Imagine joining a sales organization and your colleagues are, more or less, only doing the bare minimum to reach their quotas. In some organizations, this is the case. Sales teams rarely go above and beyond to consistently grow customer accounts. What they may not know is that according to Mckinsey & Co., cross-selling can increase sales by 20% and profits by 30%. This revenue can be used to replace the money lost from dropped deals or customer attrition.
This article will focus on several strategies you can use to drive the sales behaviors and results needed to keep your sales team striving for ambitious goals and business on a successful growth path.
Types of Compensation for Subscription Sales
Every business has its unique services and products, vision, and overall mission. But the one thing that every company shares are the primary goal of filling the pipeline to increase revenue.
There are many different types of compensation, such as:
- Quota attainment
- MBO (Management by objective)
- OTC (on-target commissions)
- OTE (on-target earnings)
Typical compensation models give sales reps a commission that’s a percentage of each sale or commission tied to a total revenue target. (monthly/quarterly/yearly). However, when talking about subscription-based revenue there are additional complexities that can make designing a sales compensation strategy complicated.
Another strategy that companies can also use is SPIFFs (sales performance incentive funds) to incentivize sales teams. SPIFFs incent teams to go above and beyond and to show that they can achieve stretch sales goals. SPIFFs also allow companies to drive key initiatives outside of quota targets.
If your sales reps typically don’t reach their sales goals until the end of the quarter, you can use SPIFFs to drive behavior that motivates sales teams to consistently upsell and cross-sell. For instance, you can make the upsell or cross-sell worth a factor of 1.25 to 1.50 percent so that they get more towards their quota than 1:1.
SPIFFs can be structured as a team and/or individual incentives so that everyone works toward a revenue goal as a team, and individually. This model allows for flexibility, so you can change targets each quarter as needed. Compensation doesn’t necessarily have to be money-oriented. You can also offer paid time off or create a rewards trip for top performers.
Create Tailored Fixed Compensation Plans for Your Sales Team
Creating tailored and fixed compensation plans for your sales team is important. You need to really understand what drives your team to customize the best plans.
Flexibility is key, and it allows you to shift the focus for each quarter as business priorities change. You can also shift the focus for each person as well. For example, new hires may have a different focus than the rest of the team. This level of flexibility allows you to vary the weighting as your priorities shift.
If you are looking to drive a specific behavior during a certain time frame with your team, like performing 25 calls+ in a day to promote a specific sale you may have going on, you could weigh your compensation structure to drive the behavior. Try offering a 70/30 split between bookings and activities where70% of a sales rep’s bonus would focus on completing their revenue/bookings quota and 30% based on activity completion.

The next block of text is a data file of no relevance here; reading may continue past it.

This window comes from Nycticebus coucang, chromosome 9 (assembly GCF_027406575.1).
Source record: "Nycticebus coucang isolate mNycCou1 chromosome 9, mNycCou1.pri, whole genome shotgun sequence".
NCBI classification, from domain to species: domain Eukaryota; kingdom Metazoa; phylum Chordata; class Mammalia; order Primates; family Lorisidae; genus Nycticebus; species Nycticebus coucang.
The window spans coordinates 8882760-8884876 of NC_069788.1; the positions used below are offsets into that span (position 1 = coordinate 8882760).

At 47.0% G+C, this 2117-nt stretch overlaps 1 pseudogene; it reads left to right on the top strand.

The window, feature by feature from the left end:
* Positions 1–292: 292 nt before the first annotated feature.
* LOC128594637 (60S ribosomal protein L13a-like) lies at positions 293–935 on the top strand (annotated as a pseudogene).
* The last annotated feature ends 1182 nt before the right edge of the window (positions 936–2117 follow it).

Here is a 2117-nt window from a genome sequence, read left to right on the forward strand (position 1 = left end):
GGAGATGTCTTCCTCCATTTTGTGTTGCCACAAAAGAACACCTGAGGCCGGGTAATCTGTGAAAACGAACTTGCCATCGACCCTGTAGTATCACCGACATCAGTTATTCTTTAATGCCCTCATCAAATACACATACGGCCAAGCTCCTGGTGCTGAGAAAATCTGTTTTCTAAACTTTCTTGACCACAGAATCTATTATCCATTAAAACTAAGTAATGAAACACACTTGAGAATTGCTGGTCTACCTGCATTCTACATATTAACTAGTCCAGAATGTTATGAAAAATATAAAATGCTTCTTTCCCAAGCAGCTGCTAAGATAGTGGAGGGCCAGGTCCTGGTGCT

Reward Sales Teams Along with Business KPIs
Sales KPIs provide valuable data on your sales cycle and can help your team proactively keep up with forecasting to reach their goals. They are key for forecasting your business’s growth and overall success.
Some key KPIs that you should be tracking are:
- # Of Client Discovery Meetings
- Prospect/Client Follow-ups Completed
- MQL to SQL Conversion
- Upsell/Cross-sell %
- Renewal Rate
- Net Retention Rate
Rewarding your team for reaching (and especially overachieving) your business KPIs is key to keeping up morale and overall employee satisfaction.
For example, your team may have a goal of a 90 percent customer renewal rate at a base level which could make up $1 million in revenue. You added an additional goal of a two percent increase with cross-sells and upsells (reaching $1,100,000). As an incentive for reaching this goal, you could take $20,000 and use it as a team incentive. Your sales team created an additional $80,000 over the original goal and the reps are also happy with their incentive. Everyone wins because they all get a piece of the profit.
Feedback is Paramount – Listen to Your Sales Teams
Feedback is vital for this model to work. If the team struggles to reach the sales goals, you must be able to understand what is hindering them, whether it’s process-oriented, market demand, or if that goal is not fully understood or achievable. Be sure to guide the conversations around feedback so that the sales reps can influence how to reach the sales goals. The goal of the feedback conversation should be to engage, motivate, and understand where your reps are coming from.
Listening to feedback from your teams helps you stay flexible with your compensation plans to get the results you need. Giving your team a say in the process gives them more skin in the game and motivates everyone to succeed.
Partner with a Third-Party Team of Expert Sales Professionals
When it comes to creating a compensation model that drives more cross-sells and upsells, subscription-based compensation can be complicated. But tailoring a plan gives you the flexibility to shift targets each quarter based on company revenue goals and priorities.
By rewarding sales teams based on KPIs, you can create revenue goals that reward sales reps and incentivize them to do more cross-selling and upselling. You can create an inclusive environment that fosters overachievement behaviors in every team member because everyone gets more money.
If you need help developing a tailored compensation plan for your sales teams, contact ServiceSource and speak with one of our experts.